Lecture 13: Global Illumination & Path Tracing (81)

ABSchloss

Any intuition into common choices for p_rr, or is it extremely variable by scene? If there is a common choice, does it seem to model the real world well? Or is real world modeling inefficient so, if we chose solely for efficiency, we end up with a noticeably different result?

bufudash

How does Russian Roulette, aka reweighing first and terminate if high expense unbiased? Isn't it still true in this case that we cannot account what happens if a light takes n+1 bounces?

visatish

@bufudash I believe it is unbiased by definition because it has the same expected value as the original estimator

visatish

@ABSchloss I looked at some example implementations online, and it seems that $p_{rr}$ is not really a constant value but dynamically computed at runtime and changes as the algorithm progresses

rishiu

Russian Roulette is unbiased since even though we do lose the information from the n+1th bounce, we boost the contribution the paths that aren't terminated by dividing by the probability of termination. This way the overall estimator is unbiased.

rishiu

@ABSchloss the probability p_rr is determined per path, based on how much the path will contribute to the scene.

ChrisP19

Although the estimator is unbiased, I was curious about its effect on the variance: $V[X_{rr}] = E[X_{rr}^2] - E[X_{rr}]^2$

Let's say $p_{rr} = \frac{1}{2^n}$, then the increase in variance scales at a rate of $2^n$. We can also note if $p_{rr}=1$, then there is no increase in variance.

Any intuition into common choices for p_rr, or is it extremely variable by scene? If there is a common choice, does it seem to model the real world well? Or is real world modeling inefficient so, if we chose solely for efficiency, we end up with a noticeably different result?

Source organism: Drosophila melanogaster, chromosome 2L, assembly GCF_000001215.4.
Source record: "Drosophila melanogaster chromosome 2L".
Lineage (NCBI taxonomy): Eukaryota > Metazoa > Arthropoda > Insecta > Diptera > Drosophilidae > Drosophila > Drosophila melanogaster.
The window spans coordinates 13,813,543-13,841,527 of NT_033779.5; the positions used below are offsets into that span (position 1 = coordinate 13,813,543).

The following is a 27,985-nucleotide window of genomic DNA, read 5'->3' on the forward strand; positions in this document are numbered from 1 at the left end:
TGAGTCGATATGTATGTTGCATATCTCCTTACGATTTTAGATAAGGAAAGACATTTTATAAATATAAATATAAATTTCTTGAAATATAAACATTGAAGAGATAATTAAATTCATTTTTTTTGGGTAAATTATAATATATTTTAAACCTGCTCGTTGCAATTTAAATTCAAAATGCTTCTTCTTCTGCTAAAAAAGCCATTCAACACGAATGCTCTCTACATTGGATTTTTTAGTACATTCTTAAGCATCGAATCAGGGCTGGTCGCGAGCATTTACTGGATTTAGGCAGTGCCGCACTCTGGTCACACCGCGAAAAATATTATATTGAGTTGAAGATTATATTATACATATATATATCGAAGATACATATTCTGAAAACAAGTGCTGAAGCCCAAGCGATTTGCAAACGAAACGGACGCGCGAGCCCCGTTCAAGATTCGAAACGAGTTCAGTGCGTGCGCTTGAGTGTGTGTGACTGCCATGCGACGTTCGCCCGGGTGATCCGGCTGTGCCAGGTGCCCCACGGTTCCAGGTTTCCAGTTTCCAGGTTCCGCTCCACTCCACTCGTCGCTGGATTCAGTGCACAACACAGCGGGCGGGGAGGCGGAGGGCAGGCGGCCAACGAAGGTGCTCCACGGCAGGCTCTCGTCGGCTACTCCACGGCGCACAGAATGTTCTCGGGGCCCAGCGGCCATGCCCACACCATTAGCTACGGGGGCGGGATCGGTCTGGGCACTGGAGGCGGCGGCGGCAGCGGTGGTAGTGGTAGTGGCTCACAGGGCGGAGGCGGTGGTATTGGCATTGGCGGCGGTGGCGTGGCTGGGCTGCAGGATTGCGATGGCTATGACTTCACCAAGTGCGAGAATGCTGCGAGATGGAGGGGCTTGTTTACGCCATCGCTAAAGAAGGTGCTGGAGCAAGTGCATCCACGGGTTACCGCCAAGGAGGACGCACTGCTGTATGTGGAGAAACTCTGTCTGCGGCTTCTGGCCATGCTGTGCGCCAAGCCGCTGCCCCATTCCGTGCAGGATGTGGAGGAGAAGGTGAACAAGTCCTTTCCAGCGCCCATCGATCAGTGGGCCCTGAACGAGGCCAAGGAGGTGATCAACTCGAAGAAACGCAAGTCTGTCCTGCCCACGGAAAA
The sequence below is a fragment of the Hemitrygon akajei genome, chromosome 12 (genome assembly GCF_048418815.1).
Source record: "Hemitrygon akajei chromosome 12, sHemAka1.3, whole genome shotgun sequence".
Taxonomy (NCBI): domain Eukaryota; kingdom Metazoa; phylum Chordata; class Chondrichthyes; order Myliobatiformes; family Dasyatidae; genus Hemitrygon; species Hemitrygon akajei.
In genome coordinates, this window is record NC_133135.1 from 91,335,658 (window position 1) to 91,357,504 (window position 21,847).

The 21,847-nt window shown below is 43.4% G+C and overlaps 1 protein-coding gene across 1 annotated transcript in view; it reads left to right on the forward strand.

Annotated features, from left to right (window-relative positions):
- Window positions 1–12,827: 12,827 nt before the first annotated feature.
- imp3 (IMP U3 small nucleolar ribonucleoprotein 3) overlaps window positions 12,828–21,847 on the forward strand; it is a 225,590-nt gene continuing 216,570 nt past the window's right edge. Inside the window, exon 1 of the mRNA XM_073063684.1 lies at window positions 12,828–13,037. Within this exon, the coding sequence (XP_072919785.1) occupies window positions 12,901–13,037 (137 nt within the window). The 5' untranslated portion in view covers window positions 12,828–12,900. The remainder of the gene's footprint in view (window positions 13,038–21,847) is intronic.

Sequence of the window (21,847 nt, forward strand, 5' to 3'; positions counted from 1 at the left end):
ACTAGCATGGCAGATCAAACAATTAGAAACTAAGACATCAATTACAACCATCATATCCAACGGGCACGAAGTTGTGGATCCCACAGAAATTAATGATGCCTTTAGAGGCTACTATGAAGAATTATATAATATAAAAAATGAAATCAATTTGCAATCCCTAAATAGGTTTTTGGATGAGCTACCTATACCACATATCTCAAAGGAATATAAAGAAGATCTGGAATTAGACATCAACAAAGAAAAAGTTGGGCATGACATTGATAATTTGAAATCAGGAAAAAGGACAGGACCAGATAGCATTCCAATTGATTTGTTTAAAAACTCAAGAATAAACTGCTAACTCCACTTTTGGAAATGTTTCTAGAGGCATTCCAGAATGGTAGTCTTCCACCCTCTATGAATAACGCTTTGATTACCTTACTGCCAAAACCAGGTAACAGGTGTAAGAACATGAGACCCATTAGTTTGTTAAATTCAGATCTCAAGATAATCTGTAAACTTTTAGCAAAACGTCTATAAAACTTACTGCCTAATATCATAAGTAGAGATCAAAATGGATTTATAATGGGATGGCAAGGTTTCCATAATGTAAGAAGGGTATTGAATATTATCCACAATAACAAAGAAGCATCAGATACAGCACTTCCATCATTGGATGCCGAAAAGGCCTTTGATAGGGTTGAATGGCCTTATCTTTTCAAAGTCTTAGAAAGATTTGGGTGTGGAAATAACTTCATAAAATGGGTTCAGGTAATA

How does Russian Roulette, aka reweighing first and terminate if high expense unbiased? Isn't it still true in this case that we cannot account what happens if a light takes n+1 bounces?

@bufudash I believe it is unbiased by definition because it has the same expected value as the original estimator

@ABSchloss I looked at some example implementations online, and it seems that $p_{rr}$ is not really a constant value but dynamically computed at runtime and changes as the algorithm progresses

Russian Roulette is unbiased since even though we do lose the information from the n+1th bounce, we boost the contribution the paths that aren't terminated by dividing by the probability of termination. This way the overall estimator is unbiased.

@ABSchloss the probability p_rr is determined per path, based on how much the path will contribute to the scene.

Although the estimator is unbiased, I was curious about its effect on the variance:

$V[X_{rr}] = E[X_{rr}^2] - E[X_{rr}]^2$

$E[X_{rr}^2] = p_{rr} E[\frac{X^2}{p_{rr}^2}]$

$= \frac{1}{p_{rr}} E[X^2]$

$E[X_{rr}]^2 = E[X]^2$

$V[X_{rr}] = \frac{1}{p_{rr}} E[X^2] - E[X^2]$

$= V[X] + (\frac{1}{p_{rr}} - 1)E[X^2]$

Let's say $p_{rr} = \frac{1}{2^n}$, then the increase in variance scales at a rate of $2^n$. We can also note if $p_{rr}=1$, then there is no increase in variance.